Smart homes or, a more technical labeling, connected home technologies with smart features have brought a new level of convenience to homes across the nation. However, with every added feature there are new security vulnerabilities that need to be considered. Houses may be getting smarter, but they’re also getting less safer.
From the surveillance camera at the door to the connected wifi speakers in the bedroom, here are the security vulnerabilities you need to be aware of when creating a smart home and adding security services to it.
1. Hacked Thermostats
Controlling the indoor temperature with a smart thermostat is a clever way to keep your house cozy while cutting down on heating bills. However, most of the mainstream thermostats on the market today are vulnerable to hackers. Hackers gathered at a professional conference recently tried to hack and manipulate the Nest thermostat offered by Google. It took them less than 15 seconds to break in and manipulate the device. Look out for added security features when picking an automated thermostat for your new smart home.
2. Your TV Is Watching You
Smart TVs were considered innocuous until a recent Wikileaks revealed how the most popular Samsung models could be hacked to listen and record people around the device. The microphone can be hacked even when the device is turned off and the only way to protect yourself is to block out the built-in camera and unplug the device when not in use. The only other way to make sure you’re not spied on is to buy an increasingly rare regular TV.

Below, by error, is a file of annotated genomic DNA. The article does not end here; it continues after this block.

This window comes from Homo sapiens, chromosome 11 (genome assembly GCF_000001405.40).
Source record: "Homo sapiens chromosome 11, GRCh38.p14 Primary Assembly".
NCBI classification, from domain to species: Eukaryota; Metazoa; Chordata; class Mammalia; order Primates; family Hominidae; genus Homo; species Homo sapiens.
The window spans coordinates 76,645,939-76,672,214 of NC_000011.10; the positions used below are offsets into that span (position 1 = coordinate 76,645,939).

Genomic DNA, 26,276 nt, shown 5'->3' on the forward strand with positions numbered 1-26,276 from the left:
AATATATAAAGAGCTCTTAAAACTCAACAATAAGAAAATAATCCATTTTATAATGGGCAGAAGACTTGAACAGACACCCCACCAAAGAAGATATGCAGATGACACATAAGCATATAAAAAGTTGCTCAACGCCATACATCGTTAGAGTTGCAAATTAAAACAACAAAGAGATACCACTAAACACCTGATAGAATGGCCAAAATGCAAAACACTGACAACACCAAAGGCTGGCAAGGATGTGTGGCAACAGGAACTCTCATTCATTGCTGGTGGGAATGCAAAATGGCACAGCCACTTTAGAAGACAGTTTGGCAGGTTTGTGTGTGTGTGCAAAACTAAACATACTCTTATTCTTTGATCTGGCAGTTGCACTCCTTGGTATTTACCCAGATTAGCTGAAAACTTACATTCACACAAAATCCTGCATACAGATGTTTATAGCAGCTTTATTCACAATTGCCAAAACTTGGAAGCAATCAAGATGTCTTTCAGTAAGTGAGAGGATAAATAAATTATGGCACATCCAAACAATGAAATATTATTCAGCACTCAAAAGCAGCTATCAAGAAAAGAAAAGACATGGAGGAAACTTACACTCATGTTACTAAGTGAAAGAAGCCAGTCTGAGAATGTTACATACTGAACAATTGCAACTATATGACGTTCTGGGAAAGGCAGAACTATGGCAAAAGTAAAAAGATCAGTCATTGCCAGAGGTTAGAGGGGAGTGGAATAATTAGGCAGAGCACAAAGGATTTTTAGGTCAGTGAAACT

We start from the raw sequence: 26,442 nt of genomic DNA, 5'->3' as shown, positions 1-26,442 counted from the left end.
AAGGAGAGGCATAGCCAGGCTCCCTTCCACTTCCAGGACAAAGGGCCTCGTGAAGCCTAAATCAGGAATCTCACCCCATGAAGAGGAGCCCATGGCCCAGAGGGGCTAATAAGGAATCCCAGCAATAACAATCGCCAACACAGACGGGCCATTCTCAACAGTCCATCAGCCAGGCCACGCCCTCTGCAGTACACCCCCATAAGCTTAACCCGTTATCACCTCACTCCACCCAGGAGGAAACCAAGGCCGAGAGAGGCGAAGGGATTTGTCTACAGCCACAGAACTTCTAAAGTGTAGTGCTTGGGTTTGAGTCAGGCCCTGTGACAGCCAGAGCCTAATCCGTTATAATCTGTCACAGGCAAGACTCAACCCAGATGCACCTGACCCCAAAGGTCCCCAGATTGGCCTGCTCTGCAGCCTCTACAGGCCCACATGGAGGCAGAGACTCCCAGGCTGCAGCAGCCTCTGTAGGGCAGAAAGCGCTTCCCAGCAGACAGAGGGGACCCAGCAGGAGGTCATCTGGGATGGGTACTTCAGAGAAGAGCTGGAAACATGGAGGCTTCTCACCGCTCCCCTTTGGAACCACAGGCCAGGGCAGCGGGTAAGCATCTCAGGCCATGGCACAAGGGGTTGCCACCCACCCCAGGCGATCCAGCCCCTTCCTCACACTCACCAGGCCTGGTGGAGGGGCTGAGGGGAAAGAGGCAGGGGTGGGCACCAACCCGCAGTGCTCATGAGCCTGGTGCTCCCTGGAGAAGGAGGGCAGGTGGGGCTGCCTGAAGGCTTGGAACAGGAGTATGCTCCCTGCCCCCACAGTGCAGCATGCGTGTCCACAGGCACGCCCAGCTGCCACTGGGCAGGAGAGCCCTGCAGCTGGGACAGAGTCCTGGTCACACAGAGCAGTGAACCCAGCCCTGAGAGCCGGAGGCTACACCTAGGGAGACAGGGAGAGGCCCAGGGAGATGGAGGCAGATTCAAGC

3. Vulnerable Security Systems
Even sophisticated security systems in smart homes could backfire if they’re not adequately protected from intruders. Smart surveillance and alarm systems are rendered useless if a hacker can simply log into the device remotely and disable the whole system. Nevertheless, a security system is absolutely necessary for your house. Pick one that’s been vigorously tested and encrypted to ensure security features don’t fail you when you need them most.
4. Leaked Communications
Built-in communication devices in smart homes, like a smart speaker or digital assistants like Siri and Amazon Echo, can make it much easier for you to place a call without having to reach for a phone. However, these communication systems can also make your private conversations vulnerable to eavesdropping. Most mainstream communication systems have at least some level of encryption, but make sure you’ve not shared sensitive private information like passwords or home security keys over these often insecure lines.
5. Lighting Pranks
The least vulnerable part of the house is the smart lighting system built in. A hacker may be able to remotely take control of these systems and mess with the lights. However, even the most innocent prank can go horribly wrong if the wrong lights are shut off at an unfortunate time. Pick smart lighting from a leading brand that can assure security and a closed system.
Smart homes are, no doubt, the future. However, homeowners need to make sure they don’t compromise on security for the added convenience.
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